- This doesn’t diminish the “truly bad” clients. There are a few who, no matter what you do, are horrible people: but that tends to be a less frequent thing. Most clients want to know how to be a good client, but they didn’t know what the boundaries were.
- Discuss WHY
- For the good clients – why is all that so good? Why do we consider these the best things?
- For the difficult clients – what is it about their words/actions which don’t fit?
As the owner of the firm, you (and partners/directors) could repeat this exercise for the team.
- What do team members do which is great, helpful, supportive, your “way”?
- What attitudes do they have or don’t have?
- Remember to again take responsibility as the leaders. This is not a time to attack or blame ‘bad team members’ as if you’re the perfect firm and it’s all their fault. Remember there is ALWAYS something as a leader you can take responsibility for. Did you hire the employee despite a bad gut feeling? Did you let them get away with bad behaviour in the past? Did you fail to onboard them well? Have you praised them for good, and identified the bad straight away? What could you have done better to help them?
STAGE THREE: Personal principles
We suggest using these resources from Brene Brown’s Dare to Lead:
The Dare to Lead values exercise (page 30)
The list of values to choose from
Once the exercise is started, you can meet together online, with timed pauses given for people to think & write things down, then bring them back to the group.
Essentially, the owners/leaders and the team are identifying what matters to you most. What you stand for. What’s important to you and the company.
We suggest the resources provided above, but a very simple version of this exercise is:
As the owner, ask yourself: (and write down)
- What do I stand for myself personally?
- Why did i start this company – what matters to me?
- What companies or business owners do I admire and what are their values?
- What companies/people do i not admire (or really get annoyed at) and what is it that defines them?
For team members:
- What do I stand for myself personally?
- What value represents great frustration if i don’t see it lived out (in myself or others)?
- What value brings me the most peace, and contentment, when it is lived out or applied to me?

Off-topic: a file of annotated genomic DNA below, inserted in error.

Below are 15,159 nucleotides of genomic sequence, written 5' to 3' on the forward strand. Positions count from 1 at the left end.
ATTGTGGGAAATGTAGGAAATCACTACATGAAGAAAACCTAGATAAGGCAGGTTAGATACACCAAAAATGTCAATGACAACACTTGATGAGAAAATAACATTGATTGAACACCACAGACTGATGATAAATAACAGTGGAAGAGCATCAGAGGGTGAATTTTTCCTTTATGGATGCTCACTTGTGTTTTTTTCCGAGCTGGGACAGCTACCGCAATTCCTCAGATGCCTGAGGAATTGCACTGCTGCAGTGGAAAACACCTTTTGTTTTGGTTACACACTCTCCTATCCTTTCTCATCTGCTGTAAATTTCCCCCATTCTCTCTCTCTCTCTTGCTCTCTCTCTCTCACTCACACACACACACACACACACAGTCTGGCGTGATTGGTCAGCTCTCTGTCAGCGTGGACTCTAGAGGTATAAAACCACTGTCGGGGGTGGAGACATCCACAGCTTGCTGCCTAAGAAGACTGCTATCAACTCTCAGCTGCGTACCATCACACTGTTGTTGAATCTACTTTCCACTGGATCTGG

STAGE FOUR: PATTERNS
Now it’s time to bring it all together. The big question to ask yourself – based on your clients, your team, and yourselves, is:
What are the consistent patterns we keep seeing time and again from all of the above?
What really matters to us, and why?
How do we define our firm’s values now?
Remember, this is simply the first draft. You’ll continue to change and adapt these value statements until everyone agrees to live by them. Ideally, you want every team member (including yourself) to be ready to sign the values statement saying yes, I promise to honour and live by these values in my work and life.
If someone isn’t ready to do that – to be praised for meeting the company values and called to account for not meeting them – then you either the value isn’t right, or the person isn’t. Be honest with yourself and each other: anything else is just fake.
STAGE FIVE: VISUALS AND BRAND
There is a final stage, which is reviewing how these values are reflected by your entire firm’s brand.
This is a longer term exercise, and you may not be ready yet for direct action on this, but you may already be saying, “What will we change when this is all over? Who will we show ourselves to be – visually and in our marketing – on the other side of this?”
- Does our firm name reflect these values? Can it?
- How do our visuals (brand, logo, words on website, imagery, etc) reflect these values? Is there anywhere they do not?
- What do we love about our own brand?
- What do we not love, if anything?
- What would we change, if we could?
With all that in place, you’re well on your way to not just having your values documented in a nice PDF or on a website page or on the wall of your offices: but better than all that, seeing yourself and your team and your clients live them out every single day.
That’s what matters the most. That’s why values exist. And that’s what remote working will draw out.
The question is, will you lean into it and use this to dig deep into who your firm truly is? Or will you simply try to be as productive as you can until this is all over?